Two, and more importantly: it is total bullshit that you could program A.I. to circumvent Kant: also an A.I. would have specific senses and conceptualizing frameworks, and as such no access to the Ding an sich – you’d need at least an infinite amount of different senses and frameworks to get around it, and that’s impossible.

I also didn’t like the smug, poseur-ish narrative voice – but I acknowledge that could have changed as I understand some other chapters are written in other registers, etc. While I’m not claiming all this to be the definitive take on Adam Roberts‘ book, I’m having a hard time envisioning how Roberts wrote himself out of these two theoretical objections, and either way, while I was already annoyed after 15 pages, I wasn’t interested anymore after I read his Incandescence review.

Consult the author index for my other reviews, or my favorite lists.

Click here for an index of my non-fiction or art book reviews only, and here for an index of my longer fiction reviews of a more scholarly & philosophical nature.


42 responses to “INCANDESCENCE – Greg Egan (2008)

  1. Glad you’re still enjoying Egan. I hope it stays that way 🙂

    Liked by 1 person

  2. Quarantine was my first Egan. I figured I wasn’t going to like it based on your review but I wanted to try it, you know, just in case.

    It pretty much turned out how I thought it would, hahahahaa 😀

    Liked by 1 person

  3. Aonghus Fallon

    I couldn’t resist checking out Roberts’ original review. Not having read Egan’s actual book – the only work I’ve read by him so far is Wang’s Carpet – I can’t say how accurate or inaccurate it is. That said, books in which the characters try to solve something the reader already knows tend to be anti-climactic, although I appreciate that the how can sometimes be as interesting as the what – e.g. Robert Harris’s Fatherland . Plus I guess any book has to be reviewed in terms of what the author was trying to do?

    I read a couple of Roberts’ novels and quite a few of his short stories. His SF is more philosophical than scientific and I found it made a strong first impression, with steadily diminishing returns, mainly because the books all sound tonally alike – usually featuring a cold, disengaged mc, although the reasons for this vary. This, and the dearth of secondary characters meant they reminded me a lot of Camus’s L’Etranger . Or maybe it was just the ones I read? Stone, Land of the Headless and Jack Glass? The short stories were better over all (e.g. Adam Robots) because characterisation wasn’t as much of an issue.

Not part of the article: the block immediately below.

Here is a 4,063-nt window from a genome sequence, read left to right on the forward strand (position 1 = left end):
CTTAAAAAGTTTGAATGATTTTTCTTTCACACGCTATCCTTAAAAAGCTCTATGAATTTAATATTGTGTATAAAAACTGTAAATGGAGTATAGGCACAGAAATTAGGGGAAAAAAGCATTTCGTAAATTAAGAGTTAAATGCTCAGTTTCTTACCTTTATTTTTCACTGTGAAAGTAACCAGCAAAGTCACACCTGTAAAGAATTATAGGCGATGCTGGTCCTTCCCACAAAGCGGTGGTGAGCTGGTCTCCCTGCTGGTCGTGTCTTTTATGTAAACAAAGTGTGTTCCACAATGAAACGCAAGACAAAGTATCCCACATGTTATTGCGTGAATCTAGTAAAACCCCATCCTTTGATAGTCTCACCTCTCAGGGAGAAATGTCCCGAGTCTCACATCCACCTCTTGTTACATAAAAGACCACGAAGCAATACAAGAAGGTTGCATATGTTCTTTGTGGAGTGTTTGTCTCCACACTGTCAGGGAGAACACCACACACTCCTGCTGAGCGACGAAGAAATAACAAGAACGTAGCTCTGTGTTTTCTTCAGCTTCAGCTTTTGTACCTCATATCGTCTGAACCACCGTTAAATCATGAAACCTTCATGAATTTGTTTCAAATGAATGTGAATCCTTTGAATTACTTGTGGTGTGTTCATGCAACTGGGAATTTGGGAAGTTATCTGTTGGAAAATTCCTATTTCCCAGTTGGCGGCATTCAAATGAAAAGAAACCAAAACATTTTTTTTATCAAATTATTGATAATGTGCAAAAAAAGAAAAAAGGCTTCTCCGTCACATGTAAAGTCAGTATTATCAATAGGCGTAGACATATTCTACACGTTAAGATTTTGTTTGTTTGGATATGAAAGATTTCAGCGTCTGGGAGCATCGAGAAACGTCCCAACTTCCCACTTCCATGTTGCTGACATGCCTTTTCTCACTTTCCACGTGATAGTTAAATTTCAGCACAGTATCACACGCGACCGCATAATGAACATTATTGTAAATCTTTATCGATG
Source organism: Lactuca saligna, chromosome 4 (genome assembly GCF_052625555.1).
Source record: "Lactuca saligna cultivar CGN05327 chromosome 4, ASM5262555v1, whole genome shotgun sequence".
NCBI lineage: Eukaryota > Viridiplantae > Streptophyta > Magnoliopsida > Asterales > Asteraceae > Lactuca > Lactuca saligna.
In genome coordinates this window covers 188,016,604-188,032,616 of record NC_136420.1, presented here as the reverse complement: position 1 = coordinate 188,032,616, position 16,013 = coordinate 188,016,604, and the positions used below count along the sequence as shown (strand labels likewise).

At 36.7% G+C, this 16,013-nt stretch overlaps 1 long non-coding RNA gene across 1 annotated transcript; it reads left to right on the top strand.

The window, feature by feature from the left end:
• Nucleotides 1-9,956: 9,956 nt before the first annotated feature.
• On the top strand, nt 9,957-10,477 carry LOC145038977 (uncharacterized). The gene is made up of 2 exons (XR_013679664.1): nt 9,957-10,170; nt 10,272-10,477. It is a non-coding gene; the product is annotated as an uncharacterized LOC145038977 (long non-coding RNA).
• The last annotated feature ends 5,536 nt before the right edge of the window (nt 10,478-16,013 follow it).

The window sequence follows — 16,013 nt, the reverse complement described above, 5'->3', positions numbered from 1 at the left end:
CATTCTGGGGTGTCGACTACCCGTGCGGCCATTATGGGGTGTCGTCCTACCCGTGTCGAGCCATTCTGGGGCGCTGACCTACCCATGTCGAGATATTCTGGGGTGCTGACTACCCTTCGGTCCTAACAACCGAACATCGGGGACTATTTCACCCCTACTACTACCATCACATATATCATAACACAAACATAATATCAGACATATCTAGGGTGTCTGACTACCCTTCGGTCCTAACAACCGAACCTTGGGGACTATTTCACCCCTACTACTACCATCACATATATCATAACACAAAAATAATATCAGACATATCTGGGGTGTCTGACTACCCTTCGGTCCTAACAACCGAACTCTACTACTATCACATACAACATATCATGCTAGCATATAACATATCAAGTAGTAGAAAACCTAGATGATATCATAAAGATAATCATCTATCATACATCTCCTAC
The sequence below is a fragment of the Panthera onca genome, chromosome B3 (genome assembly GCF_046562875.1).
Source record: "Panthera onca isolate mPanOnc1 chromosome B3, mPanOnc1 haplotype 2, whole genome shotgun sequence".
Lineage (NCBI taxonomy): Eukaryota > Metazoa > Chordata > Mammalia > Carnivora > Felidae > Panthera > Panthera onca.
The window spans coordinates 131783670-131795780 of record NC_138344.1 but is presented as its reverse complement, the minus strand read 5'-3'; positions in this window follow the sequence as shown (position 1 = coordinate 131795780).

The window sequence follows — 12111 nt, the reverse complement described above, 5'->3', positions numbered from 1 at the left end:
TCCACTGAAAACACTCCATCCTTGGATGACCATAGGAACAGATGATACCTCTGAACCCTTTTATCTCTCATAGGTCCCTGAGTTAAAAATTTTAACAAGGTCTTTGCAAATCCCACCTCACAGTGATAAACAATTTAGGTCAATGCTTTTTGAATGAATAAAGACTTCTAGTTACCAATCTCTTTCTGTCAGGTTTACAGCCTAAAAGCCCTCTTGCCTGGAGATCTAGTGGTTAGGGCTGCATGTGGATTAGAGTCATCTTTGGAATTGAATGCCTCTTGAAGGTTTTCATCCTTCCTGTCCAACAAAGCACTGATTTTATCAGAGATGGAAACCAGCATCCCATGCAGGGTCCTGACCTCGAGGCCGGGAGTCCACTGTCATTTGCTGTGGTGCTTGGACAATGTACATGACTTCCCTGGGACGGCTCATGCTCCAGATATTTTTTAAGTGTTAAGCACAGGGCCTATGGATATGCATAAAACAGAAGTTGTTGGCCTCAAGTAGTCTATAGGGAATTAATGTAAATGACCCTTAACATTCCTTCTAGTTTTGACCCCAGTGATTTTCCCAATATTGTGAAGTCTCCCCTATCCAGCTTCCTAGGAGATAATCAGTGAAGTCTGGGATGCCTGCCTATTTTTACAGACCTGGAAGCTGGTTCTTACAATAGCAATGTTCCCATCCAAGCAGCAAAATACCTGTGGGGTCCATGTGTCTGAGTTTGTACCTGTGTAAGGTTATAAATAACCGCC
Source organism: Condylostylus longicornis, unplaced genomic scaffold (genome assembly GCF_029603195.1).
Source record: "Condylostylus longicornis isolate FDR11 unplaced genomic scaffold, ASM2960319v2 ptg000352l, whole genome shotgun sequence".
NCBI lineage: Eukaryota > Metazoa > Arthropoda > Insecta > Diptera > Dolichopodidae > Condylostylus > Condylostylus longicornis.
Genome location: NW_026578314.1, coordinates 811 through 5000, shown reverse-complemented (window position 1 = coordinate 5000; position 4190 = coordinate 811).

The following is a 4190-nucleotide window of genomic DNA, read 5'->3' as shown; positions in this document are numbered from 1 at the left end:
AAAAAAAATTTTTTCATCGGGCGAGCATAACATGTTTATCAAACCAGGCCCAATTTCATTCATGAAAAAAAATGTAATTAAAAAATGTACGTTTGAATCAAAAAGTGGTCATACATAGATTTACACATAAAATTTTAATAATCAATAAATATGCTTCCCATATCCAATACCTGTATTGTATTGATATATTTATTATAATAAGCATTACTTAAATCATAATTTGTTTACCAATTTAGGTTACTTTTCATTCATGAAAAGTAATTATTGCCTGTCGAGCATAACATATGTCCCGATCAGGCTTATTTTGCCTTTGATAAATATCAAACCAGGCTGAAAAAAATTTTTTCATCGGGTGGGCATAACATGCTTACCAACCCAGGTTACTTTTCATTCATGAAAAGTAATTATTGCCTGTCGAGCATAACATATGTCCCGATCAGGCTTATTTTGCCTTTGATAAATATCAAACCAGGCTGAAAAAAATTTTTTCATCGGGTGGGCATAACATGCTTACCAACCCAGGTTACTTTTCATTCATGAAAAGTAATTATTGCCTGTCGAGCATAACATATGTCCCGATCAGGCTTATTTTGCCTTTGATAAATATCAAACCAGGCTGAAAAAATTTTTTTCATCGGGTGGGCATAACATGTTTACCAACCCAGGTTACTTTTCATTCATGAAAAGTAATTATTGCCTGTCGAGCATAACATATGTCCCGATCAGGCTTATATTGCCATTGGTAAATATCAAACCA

Liked by 1 person

    • Didn’t know Fatherland, I’m intrigued by its premises. As for reviewing, it’s always tricky – how to factor in author’s intention. I agree one should at least try to acknowledge it, but if something doesn’t work for you, well, it’s your review.

      The same goes for my Roberts review: in the end, I think his main objective is entertainment, not so much Kant, so maybe I’m too harsh for him. But as such entertainment isn’t my thing, and I get annoyed with it, a DNF is what you get. I’ve also discussed The Thing Itself case a bit more in the discussion further down with Ola, I elaborate a bit more on all that there.

      As for the characterization, I thought it was problematic in The Thing Itself, in the sense that they didn’t come across as real people, but as vehicles to showcase Roberts himself, and even though that sentiment is based on just 30 pages, tonality on that front usually becomes clear very quick – I’ve read short stories that conveyed realistic, real characters in under 10 pages.

      I’m afraid I don’t think I’ll ever read more Roberts, which is undoubtely biased and prejudiced, based on a too small sample rate of 30 pages, and also based on some primitive reflex, ganging up with Egan, but so be it. To be honest, I’m kinda glad my TBR is a bit smaller now, without that much effort 🙂


  4. I need to read a novel by him urgently. So far, I’ve read only a couple of short works by him and they were all great.